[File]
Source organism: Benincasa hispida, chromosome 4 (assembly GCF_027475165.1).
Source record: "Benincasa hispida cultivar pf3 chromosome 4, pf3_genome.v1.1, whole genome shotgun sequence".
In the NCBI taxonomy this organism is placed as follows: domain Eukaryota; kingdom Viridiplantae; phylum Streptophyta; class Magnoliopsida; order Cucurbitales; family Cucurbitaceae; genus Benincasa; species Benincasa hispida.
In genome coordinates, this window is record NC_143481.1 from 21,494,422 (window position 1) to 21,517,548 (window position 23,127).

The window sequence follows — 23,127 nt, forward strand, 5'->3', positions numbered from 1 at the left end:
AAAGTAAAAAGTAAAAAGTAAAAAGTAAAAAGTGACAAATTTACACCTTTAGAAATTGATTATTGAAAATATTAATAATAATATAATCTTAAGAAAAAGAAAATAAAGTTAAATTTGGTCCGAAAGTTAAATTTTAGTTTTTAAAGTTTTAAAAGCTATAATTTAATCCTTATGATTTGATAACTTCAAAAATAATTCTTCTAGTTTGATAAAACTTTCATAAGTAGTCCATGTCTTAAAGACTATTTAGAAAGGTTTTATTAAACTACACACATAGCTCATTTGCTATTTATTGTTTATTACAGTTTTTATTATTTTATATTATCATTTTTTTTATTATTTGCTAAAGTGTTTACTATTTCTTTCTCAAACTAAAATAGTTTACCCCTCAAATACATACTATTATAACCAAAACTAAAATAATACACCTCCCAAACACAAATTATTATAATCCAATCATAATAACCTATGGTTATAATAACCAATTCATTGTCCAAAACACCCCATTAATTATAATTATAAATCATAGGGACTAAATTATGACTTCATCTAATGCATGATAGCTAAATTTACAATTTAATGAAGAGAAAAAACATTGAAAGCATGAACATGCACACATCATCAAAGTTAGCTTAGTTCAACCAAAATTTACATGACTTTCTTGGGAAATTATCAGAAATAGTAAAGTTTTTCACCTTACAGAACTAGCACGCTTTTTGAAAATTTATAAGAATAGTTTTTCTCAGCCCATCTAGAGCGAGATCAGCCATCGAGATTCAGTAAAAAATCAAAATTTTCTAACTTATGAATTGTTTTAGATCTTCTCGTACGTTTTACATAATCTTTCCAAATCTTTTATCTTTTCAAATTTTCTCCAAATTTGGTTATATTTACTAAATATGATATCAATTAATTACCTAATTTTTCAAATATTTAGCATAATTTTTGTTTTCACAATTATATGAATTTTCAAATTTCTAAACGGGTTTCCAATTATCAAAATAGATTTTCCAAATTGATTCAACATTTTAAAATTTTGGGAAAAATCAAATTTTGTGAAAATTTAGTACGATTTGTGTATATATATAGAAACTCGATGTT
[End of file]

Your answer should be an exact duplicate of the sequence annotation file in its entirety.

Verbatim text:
Source organism: Benincasa hispida, chromosome 4 (assembly GCF_027475165.1).
Source record: "Benincasa hispida cultivar pf3 chromosome 4, pf3_genome.v1.1, whole genome shotgun sequence".
In the NCBI taxonomy this organism is placed as follows: domain Eukaryota; kingdom Viridiplantae; phylum Streptophyta; class Magnoliopsida; order Cucurbitales; family Cucurbitaceae; genus Benincasa; species Benincasa hispida.
In genome coordinates, this window is record NC_143481.1 from 21,494,422 (window position 1) to 21,517,548 (window position 23,127).

The window sequence follows — 23,127 nt, forward strand, 5'->3', positions numbered from 1 at the left end:
AAAGTAAAAAGTAAAAAGTAAAAAGTAAAAAGTGACAAATTTACACCTTTAGAAATTGATTATTGAAAATATTAATAATAATATAATCTTAAGAAAAAGAAAATAAAGTTAAATTTGGTCCGAAAGTTAAATTTTAGTTTTTAAAGTTTTAAAAGCTATAATTTAATCCTTATGATTTGATAACTTCAAAAATAATTCTTCTAGTTTGATAAAACTTTCATAAGTAGTCCATGTCTTAAAGACTATTTAGAAAGGTTTTATTAAACTACACACATAGCTCATTTGCTATTTATTGTTTATTACAGTTTTTATTATTTTATATTATCATTTTTTTTATTATTTGCTAAAGTGTTTACTATTTCTTTCTCAAACTAAAATAGTTTACCCCTCAAATACATACTATTATAACCAAAACTAAAATAATACACCTCCCAAACACAAATTATTATAATCCAATCATAATAACCTATGGTTATAATAACCAATTCATTGTCCAAAACACCCCATTAATTATAATTATAAATCATAGGGACTAAATTATGACTTCATCTAATGCATGATAGCTAAATTTACAATTTAATGAAGAGAAAAAACATTGAAAGCATGAACATGCACACATCATCAAAGTTAGCTTAGTTCAACCAAAATTTACATGACTTTCTTGGGAAATTATCAGAAATAGTAAAGTTTTTCACCTTACAGAACTAGCACGCTTTTTGAAAATTTATAAGAATAGTTTTTCTCAGCCCATCTAGAGCGAGATCAGCCATCGAGATTCAGTAAAAAATCAAAATTTTCTAACTTATGAATTGTTTTAGATCTTCTCGTACGTTTTACATAATCTTTCCAAATCTTTTATCTTTTCAAATTTTCTCCAAATTTGGTTATATTTACTAAATATGATATCAATTAATTACCTAATTTTTCAAATATTTAGCATAATTTTTGTTTTCACAATTATATGAATTTTCAAATTTCTAAACGGGTTTCCAATTATCAAAATAGATTTTCCAAATTGATTCAACATTTTAAAATTTTGGGAAAAATCAAATTTTGTGAAAATTTAGTACGATTTGTGTATATATATAGAAACTCGATGTT